14. The Best Selling Book in the World
The best selling and most read book in the world is still The Bible (Gideons International might have helped make this happen).
Other Interesting Book Facts
Now that we’ve covered record-setters, here are some facts you might not have heard before.
15. There is an Organization Dedicated to Hotel Bibles
Those bibles you find in hotel rooms are distributed by an organization called Gideons International, founded in 1899. This organization exists for the sole purpose of distributing bibles. As of 2015, Gideons International has distributed over 2 billion bibles and is estimated to distribute more than 2 bibles a second (that’s more than 7,200 an hour). [Wikipedia]
This fact is often followed up with the question of whether you’re supposed to (or allowed to) take these bibles from the hotel room. Although the bibles are intended for people to have access to when they visit a hotel room, Gideons International does not mind when people take them. [Quora]
16. The Gideons Bible Used to Get Mentioned in Rock n’ Roll
The Gideons Bible was a somewhat popular topic for classic rock musicians. It’s been mentioned in songs by The Beatles (Rocky Raccoon), Jethro Tull (Locomotive Breath), Elton John (Jimmie Rodgers’ Dream) and even Bing Crosby (Bye Bye Baby).
17. The Library of Alexandria, Greatest Library of the Ancient World
One of the largest libraries of the ancient world was considered to be the Ancient Library of Alexandria, in Alexandria, Egypt. Any books that came into the city’s port became library property, and a copy was created for the owner. It is estimated to have housed up to 400,000 scrolls of text, before it was destroyed. The destruction of the Library of Alexandria is famed and romanticized as one of the greatest historical cultural losses to mankind. [Wikipedia]
18. The Library of Congress, Greatest Library of the Modern World
The current largest library in the world is the United States Library of Congress, which houses more than 38 million books. Originally, the library was conceived by James Madison and established by legislation from President John Adams for use as a resource for congress.
After the original Library of Congress established by President Adams was destroyed by invading British troops in the War of 1812, it was replaced by Thomas Jefferson’s personal library, which was much more eclectic in nature (even containing cookbooks). Since then, the Library of Congress has become the de facto national library of the United States. [Wikipedia]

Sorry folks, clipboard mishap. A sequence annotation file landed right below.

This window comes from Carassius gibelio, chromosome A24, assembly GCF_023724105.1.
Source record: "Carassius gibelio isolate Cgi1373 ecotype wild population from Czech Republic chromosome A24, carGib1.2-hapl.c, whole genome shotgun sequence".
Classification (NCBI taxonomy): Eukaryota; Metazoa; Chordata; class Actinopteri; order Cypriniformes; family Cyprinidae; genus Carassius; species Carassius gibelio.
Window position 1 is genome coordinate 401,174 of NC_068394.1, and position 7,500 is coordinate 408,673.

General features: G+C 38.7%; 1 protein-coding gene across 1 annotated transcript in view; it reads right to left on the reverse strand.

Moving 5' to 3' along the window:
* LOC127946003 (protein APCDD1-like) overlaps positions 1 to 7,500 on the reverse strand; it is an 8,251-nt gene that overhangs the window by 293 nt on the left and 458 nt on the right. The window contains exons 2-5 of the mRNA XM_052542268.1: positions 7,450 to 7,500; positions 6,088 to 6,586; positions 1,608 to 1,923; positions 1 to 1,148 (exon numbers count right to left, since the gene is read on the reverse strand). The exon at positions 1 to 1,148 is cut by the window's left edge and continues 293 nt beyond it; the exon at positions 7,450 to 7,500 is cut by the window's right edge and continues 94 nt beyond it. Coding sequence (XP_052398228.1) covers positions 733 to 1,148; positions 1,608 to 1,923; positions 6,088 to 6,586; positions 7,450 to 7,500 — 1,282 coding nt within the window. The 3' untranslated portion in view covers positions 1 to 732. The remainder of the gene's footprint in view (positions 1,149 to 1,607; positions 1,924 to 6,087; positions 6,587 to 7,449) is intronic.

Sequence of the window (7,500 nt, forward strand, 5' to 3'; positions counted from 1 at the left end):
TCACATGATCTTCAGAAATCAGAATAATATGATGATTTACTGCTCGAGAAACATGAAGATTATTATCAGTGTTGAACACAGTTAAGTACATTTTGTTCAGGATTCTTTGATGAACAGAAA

19. Books Must Be Sent to the Library of Congress By Law
Pretty much all books that are published in the United States must be sent to the Library of Congress, due to the US Copyright Act’s mandatory deposit provisions. Not just any copies either, the law stipulates that two copies the “best edition” must be sent in, which typically means the nicest hardcover edition. Noncompliance with this law can earn fines of $250 – $2500 plus the cost of obtaining two copies of the book in question. [IP Tech Blog]
20. Liking the Smell of Books is a Recognized Thing, There’s Even a Word for It
If one of the first things you do when you get a new book is smell the pages, you’re not alone. The act of smelling books is called “bibliosmia”, it’s actually pretty common.
21. The Chemical Reaction Behind the Smell of Old Books
“Old book smell” is produced by the breakdown of two chemical components in paper, cellulose and lignin. The byproducts of this process are toluene and ethylbenzene (which produce a sweet odor), vanillin (which produces a vanilla odor), benzaldehyde and furfural (which produce an almond odor), and 2-ethylhexanol which produces a flowery odor. [Science ABC]
22. “Old Book Smell” Can Be Used for Historical Dating
Much like with carbon-dating, scientists can analyze the chemicals responsible for “old book smell” to determine the age of a book. The process is called “material degradomics”. [Wired]
23. Buying Books and Not Reading Them is Also a Thing
The Japanese word Tsundoku means “to let reading materials pile up in one’s home and never read them”. It sounds pretty noble when you frame it as an ancient art.
24. In January 2017, Amazon Sold Out of Physical Copies of 1984
In January 2017, two of the biggest trending topics in the media were “fake news” and “alternative facts”. This inspired consumers to buy every physical copy of 1984 from Amazon, the world’s largest online retailer, by the end of the month. Amazon was unable to get more newly printed copies in stock until February 3rd. [Gizmodo]
25. Medieval Books Came With Curses